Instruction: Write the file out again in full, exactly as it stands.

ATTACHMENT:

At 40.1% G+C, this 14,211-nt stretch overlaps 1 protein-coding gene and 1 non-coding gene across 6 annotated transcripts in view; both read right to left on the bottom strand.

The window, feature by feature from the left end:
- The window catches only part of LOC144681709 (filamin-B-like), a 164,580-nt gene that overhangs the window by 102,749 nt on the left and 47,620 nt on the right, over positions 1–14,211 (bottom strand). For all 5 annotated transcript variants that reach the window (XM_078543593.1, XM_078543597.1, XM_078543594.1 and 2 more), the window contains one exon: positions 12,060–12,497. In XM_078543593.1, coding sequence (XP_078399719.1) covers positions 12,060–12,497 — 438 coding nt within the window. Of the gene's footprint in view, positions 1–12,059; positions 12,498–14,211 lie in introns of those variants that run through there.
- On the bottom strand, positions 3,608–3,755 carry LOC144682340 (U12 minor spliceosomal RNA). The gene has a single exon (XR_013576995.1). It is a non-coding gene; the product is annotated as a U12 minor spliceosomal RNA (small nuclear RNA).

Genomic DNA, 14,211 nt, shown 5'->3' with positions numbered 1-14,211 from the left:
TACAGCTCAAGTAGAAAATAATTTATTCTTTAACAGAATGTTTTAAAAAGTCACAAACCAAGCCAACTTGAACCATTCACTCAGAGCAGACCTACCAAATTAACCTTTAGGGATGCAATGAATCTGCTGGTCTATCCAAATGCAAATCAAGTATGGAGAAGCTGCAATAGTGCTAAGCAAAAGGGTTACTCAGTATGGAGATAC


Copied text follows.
At 40.1% G+C, this 14,211-nt stretch overlaps 1 protein-coding gene and 1 non-coding gene across 6 annotated transcripts in view; both read right to left on the bottom strand.

The window, feature by feature from the left end:
- The window catches only part of LOC144681709 (filamin-B-like), a 164,580-nt gene that overhangs the window by 102,749 nt on the left and 47,620 nt on the right, over positions 1–14,211 (bottom strand). For all 5 annotated transcript variants that reach the window (XM_078543593.1, XM_078543597.1, XM_078543594.1 and 2 more), the window contains one exon: positions 12,060–12,497. In XM_078543593.1, coding sequence (XP_078399719.1) covers positions 12,060–12,497 — 438 coding nt within the window. Of the gene's footprint in view, positions 1–12,059; positions 12,498–14,211 lie in introns of those variants that run through there.
- On the bottom strand, positions 3,608–3,755 carry LOC144682340 (U12 minor spliceosomal RNA). The gene has a single exon (XR_013576995.1). It is a non-coding gene; the product is annotated as a U12 minor spliceosomal RNA (small nuclear RNA).

Genomic DNA, 14,211 nt, shown 5'->3' with positions numbered 1-14,211 from the left:
TACAGCTCAAGTAGAAAATAATTTATTCTTTAACAGAATGTTTTAAAAAGTCACAAACCAAGCCAACTTGAACCATTCACTCAGAGCAGACCTACCAAATTAACCTTTAGGGATGCAATGAATCTGCTGGTCTATCCAAATGCAAATCAAGTATGGAGAAGCTGCAATAGTGCTAAGCAAAAGGGTTACTCAGTATGGAGATAC